Urgent action must be taken to address the transport needs of nursing staff who provide vital services during the night, campaigners have warned.
The Royal College of Nursing London region has teamed up with researchers from University College London to fight for more support for nurses and other health professionals who are forced to take a longer route home after a night shift to save money.
“Night after night it is nursing staff who keep our hospitals running whilst many are out having fun”
They want to see the Mayor of London introduce a “night-rider” fare that would allow night shfit staff to move between buses, tubes, trains or trams in a single fare, to allow nurses to switch between modes of transport rather than relying on reduced or longer bus services to preserve expenses.
The campaigners said investment in night-time policies for nurses should be matched with the support that is already in place for party-goers and those who are out having fun.
They believe that the night-time economy is “too heavily” geared towards consumers, rather than nursing staff who are working to keep services running after dark.
Research by the urban innovation and policy lab at the university found that 50% of bus trips taken at night are journeys to and from work and that night-time workers are often working on low wages compared to day-time workers, spending a large share of their income on transport.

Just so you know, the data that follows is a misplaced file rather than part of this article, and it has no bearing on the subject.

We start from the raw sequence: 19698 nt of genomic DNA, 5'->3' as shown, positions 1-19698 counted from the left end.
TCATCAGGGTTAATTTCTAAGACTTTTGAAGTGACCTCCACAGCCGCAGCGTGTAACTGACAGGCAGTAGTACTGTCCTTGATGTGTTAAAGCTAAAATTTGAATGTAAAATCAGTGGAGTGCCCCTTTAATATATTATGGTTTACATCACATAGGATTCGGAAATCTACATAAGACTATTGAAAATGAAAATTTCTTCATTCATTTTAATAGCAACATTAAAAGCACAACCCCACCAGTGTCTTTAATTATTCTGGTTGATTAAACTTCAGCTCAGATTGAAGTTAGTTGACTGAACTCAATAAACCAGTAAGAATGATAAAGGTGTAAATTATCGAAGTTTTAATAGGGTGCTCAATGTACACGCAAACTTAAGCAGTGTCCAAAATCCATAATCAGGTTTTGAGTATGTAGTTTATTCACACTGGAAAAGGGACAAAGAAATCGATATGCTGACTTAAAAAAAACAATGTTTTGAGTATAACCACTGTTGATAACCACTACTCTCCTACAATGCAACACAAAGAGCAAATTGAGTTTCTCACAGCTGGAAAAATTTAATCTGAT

RCN and UCL said nurses and other health professionals working unsocial hours, especially during the week, are often left with reduced services, meaning staff must take long and sometimes expensive journeys after their shifts.
In addition to the night-rider fare, the campaigners are asking for a representative from the nursing profession, as the largest staff grouping in health and care, to be given a seat on the new Late Night Transport Working Group which the mayor Sadiq Khan confirmed would be meeting for the first time in 2019.
“It feels like we health workers are a key part of making London a 24-hour city but aren’t really treated as such”
Earlier this year, the now disbanded Night Time Commission group began to consider extending night services, in which the concept of the night-rider fare was first born.